A great deal has been published on the subject and is available online. For a more locally relevant source, the Antonine Wall Heritage Trail published by the West Dunbartonshire Council is recommended. It can be downloaded as a pdf from the link below. 

A visit to the Huntarian Museum at the University of Glasgow is highly recommended. Amongst its collection are distance slabs from our end of the Antonine Wall. 

For those intent on a more thorough knowledge of Romans in Scotland and the Antonine Wall, a look at Historic Environment Scotland's publications is advised. 

The signage at the point that many people head off to the hills or along the route of the Wall.

West Dunbartonshire residents generally have a pride and interest in the Antonine Wall where it passes through their local authority area. In spite of this and the fact that the council signed up to its promotion and future, promotion is far from sufficient. That sign in the picture above is indicative of that. It indicates a significant walking route from Old Kilpatrick Fort to the next one at Golden Hill. We need more promotional signage, way markers and a proper carpark. The Antonine Wall is so important and so interesting, but is difficult to find. 

A suggestion has been to erect steel silhouettes of Roman soldiers along the length of the Wall at strategic points. This would encourage visitors to find them all and enable them to envisage those who manned it.

The Wall runs up from Old Kilpatrick Fort (now under a warehouse) to the very edge of the gas governor fence. From there it turns a sharp right / eastwards and runs through farmland almost parallel with the path shown in the top picture. 


Horsley writing in 1732 in his Britannia Romana or the Roman Antiquities of Britain.notes the following. The pages numbers are shown with the prefix "n" and there are some other strange annotations picked up from the autotranscription. Note the old spellings that uses for Dunglass. What we read as "f" was actually used as "s". You should be able to make our some familiar names such as Alt Clut shown as Alcluith. Caer-ridden appears to refer to the caer = fortress and Ridden = Rydderch, Hael Rydderch being its ruler in the 6th / 7th centuries.

Page n260

Before wc can determine the exad length of this wall, wc muft enquire where it has ended both on the eaft and the weft. Mr. Gordon fupDoles Cacr-ridden (ufually called Carinn) to be the eaftern limit of the vv'all, and Old Kirkpatrick the weftern'. Others think it has reached farther weft, and not ib far eaft 5 fuppofing T>imglafs to be the weftcrn limit, and Kinmel the caftcrn. The common opinion and tradition of the people there is in favour of 'Dmiglafs. They talk of ftriking fometimes upon the foundation of the Roman wall at the Clofe, not half a mile north-eaft from Old Kirkpatnck -, and then if the wall has proceeded nearly in the fame line, it muft have gone as far as 'Dimglafs before it reached the frith. At 'Dunglafs there is a fort of promontory, and the land juts out into the frith, which is deep here clofe to the Ihorc ; v/hereas near Old Kirkpatrick the bottom is flat, and the river Ihallow, fo that at low water there would be room enough to pafs by the end of the wall. Befides, the military way has certainly been continued as far as 'Dnnglafs, for it is ftill very vifible zx.'T)unnerbuck within half a mile or little more of T>unglafs. This at leaft makes it evident that there has been a ftacion at 'Dunglafs, whether we fuppofe the wall to have been fo far continued or not. The principal arguments againft the opinion of the wall's being continued fo far as '\Dunglafs, are thcfe ; that there are no certain vifible remains of it farther weft than Old Kirkpatrick, the Teeming faint appearance of the ditch near T>unnerbtick not being fuch as can be depended on ; and that the mountains on the north fide, along the skirts of which it muft have been carried on to 'Dimglafs., would render the continuation of it almoft entirely ufelefs. To thefe may be added the authority of Bede '', who fays '■ it ended at the town " of Alcluith ;" near Old Kirkpatrick.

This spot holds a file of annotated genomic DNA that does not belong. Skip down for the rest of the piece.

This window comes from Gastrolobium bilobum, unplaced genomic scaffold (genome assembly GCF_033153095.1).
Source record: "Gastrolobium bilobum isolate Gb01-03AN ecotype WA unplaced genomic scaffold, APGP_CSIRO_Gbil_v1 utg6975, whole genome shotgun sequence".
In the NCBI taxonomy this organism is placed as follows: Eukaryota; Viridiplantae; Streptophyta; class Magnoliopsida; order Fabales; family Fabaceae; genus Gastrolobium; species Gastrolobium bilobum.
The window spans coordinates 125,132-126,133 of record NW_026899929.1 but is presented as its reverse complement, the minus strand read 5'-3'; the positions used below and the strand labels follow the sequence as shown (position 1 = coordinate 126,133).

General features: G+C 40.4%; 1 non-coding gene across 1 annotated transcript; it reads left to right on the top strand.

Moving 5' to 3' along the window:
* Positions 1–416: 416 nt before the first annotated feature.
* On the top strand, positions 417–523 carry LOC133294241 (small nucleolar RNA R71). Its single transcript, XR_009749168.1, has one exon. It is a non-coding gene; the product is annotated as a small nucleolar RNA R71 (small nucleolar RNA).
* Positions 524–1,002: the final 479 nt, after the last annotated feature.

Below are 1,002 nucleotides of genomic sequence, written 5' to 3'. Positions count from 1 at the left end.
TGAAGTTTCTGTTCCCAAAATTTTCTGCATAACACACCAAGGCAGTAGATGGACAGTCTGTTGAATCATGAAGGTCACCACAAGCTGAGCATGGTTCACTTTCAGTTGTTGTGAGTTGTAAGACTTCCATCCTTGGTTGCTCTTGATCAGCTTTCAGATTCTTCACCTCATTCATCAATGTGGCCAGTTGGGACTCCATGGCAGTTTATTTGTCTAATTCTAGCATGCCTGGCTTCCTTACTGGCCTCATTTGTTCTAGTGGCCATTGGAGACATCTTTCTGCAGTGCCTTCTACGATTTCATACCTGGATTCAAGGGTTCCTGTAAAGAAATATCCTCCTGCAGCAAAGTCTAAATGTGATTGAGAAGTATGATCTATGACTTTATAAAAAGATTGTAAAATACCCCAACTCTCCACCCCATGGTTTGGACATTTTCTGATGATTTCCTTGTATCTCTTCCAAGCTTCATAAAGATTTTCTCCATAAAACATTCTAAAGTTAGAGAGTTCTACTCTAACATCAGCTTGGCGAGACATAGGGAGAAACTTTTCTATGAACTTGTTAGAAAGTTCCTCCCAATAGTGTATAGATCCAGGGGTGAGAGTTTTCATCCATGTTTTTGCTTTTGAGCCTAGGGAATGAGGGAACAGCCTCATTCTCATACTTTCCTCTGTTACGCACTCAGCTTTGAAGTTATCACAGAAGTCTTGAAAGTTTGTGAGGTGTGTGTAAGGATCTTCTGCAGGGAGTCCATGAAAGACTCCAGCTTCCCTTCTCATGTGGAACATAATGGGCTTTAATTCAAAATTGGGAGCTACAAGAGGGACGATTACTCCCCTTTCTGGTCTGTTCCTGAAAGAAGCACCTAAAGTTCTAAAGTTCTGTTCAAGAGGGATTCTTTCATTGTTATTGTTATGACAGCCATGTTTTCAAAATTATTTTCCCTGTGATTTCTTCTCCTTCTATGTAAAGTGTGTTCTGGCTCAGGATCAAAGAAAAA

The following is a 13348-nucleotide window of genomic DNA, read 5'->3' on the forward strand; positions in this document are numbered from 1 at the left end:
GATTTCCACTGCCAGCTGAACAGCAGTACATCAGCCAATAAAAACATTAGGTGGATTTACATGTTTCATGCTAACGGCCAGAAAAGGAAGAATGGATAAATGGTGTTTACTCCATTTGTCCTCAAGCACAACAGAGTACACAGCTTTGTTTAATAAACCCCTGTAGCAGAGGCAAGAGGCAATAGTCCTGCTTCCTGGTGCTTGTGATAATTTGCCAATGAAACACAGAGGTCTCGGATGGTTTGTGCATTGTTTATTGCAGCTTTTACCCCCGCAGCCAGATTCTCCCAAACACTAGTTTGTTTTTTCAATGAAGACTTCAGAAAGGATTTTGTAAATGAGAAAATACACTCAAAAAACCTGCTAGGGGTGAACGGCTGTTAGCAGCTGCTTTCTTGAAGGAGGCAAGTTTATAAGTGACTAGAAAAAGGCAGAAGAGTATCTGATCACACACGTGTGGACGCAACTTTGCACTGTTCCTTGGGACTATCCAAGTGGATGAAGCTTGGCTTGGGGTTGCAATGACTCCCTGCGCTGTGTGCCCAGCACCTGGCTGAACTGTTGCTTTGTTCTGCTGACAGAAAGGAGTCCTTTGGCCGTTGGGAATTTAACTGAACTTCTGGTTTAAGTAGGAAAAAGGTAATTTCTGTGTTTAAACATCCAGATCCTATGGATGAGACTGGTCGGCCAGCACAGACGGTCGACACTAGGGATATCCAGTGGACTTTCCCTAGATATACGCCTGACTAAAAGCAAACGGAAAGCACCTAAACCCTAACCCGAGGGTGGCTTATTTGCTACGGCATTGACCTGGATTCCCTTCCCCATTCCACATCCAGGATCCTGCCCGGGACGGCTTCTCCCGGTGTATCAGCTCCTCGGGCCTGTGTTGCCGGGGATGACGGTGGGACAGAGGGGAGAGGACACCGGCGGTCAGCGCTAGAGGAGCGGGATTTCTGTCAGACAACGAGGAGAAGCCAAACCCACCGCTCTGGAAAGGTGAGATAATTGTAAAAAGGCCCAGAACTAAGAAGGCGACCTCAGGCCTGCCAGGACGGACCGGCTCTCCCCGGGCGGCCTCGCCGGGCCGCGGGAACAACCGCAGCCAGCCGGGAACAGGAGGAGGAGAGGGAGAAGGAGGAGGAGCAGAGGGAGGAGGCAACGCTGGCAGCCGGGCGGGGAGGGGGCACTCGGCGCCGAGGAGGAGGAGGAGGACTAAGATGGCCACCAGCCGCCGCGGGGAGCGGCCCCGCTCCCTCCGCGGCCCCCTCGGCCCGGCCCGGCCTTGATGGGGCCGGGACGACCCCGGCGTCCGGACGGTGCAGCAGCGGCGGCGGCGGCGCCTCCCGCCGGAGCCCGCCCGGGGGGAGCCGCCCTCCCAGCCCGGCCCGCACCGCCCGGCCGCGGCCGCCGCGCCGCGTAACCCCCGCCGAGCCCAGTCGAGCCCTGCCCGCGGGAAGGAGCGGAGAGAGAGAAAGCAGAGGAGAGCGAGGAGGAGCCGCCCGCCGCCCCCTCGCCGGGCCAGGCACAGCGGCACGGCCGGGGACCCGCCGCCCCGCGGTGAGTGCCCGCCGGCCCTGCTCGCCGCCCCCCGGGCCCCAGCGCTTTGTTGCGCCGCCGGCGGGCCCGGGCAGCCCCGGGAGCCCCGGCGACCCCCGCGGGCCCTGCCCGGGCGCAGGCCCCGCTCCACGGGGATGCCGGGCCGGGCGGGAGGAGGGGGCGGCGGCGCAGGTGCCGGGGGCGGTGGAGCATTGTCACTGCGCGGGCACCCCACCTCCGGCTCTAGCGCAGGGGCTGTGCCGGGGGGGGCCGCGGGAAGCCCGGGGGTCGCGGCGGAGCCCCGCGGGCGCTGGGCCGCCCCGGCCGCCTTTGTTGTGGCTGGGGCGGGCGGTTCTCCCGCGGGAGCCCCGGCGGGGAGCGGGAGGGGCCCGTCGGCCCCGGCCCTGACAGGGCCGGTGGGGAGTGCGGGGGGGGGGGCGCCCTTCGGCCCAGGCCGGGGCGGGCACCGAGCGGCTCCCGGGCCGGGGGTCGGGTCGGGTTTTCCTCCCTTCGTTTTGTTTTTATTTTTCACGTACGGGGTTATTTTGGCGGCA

Page n265

I Have already faid, that it has been made a qucftion, whether the wall began at 'Dunglafs or at Old Kirkpatrick ; and have hinted at the rcafons on both fides. Old Kirkpatrick and Caer-ridden are made the termini by Mr. Gordon, and upon the whole I rather incline to his fentiment. However there has been in all probability a Roman fort at Tiunglafs, the ruins of which might eafily be buried in the modern fort creded there by Oliver Cromwelly which alfo is now become ruinous. From Dunglafs to Old Kirkpatrick is near two miles. And this, if I am not miftaken, has been for the moft part obferved as the regular diftance between the forts in this feries ; in which refpect it dift'ers from that on the wall of Severus, the forts in general alio ftanding clofer on this wall, than on that in the north of England.

Page n914

Dunglafs. 159, 164.

Page n918

182,277,278,279. Drummond Caftle, an infcription there. 20J. Ducenarii, officer sin the empire. 475. Dulcitius, general in Britain. 73. ■ Duni pacis, an account of them. 175. Dunglafs, afiation there. 164. Dunftable, the

ANTONINE WALL website : https://www.antoninewall.org/ and https://www.antoninewall.org/world-heritage/managing-antonine-wall/west-dunbartonshire-council

HERITAGE DAILY : https://www.heritagedaily.com/2021/01/vallum-antonini-the-antonine-wall/136706 This has a useful map and aerial photos. 

HISTORIC ENVIRONMENT SCOTLAND publications : https://www.historicenvironment.scot/archives-and-research/publications/?searchPubText=antonine+wall

HORSLEY : Britannia Romana or the Roman Antiquities of Britain.1783 : A copy of his book can be found here. The free version has gaps in the text though . https://archive.org/details/britanniaromanao00hors/page/362/mode/2up?view=theater&q=dunglafs

HUNTARIAN MUSEUM : https://www.gla.ac.uk/hunterian/collections/permanentdisplays/theantoninewall/

WEST DUNBARTONSHIRE COUNCIL website : General information : https://www.west-dunbarton.gov.uk/council/newsroom/news/2020/nov/antonine-wall/ and Antonine Wall Heritage Trail booklet as pdf : https://www.west-dunbarton.gov.uk/media/2619055/antonine.pdf

WIKIPEDIA : https://en.wikipedia.org/wiki/Antonine_Wall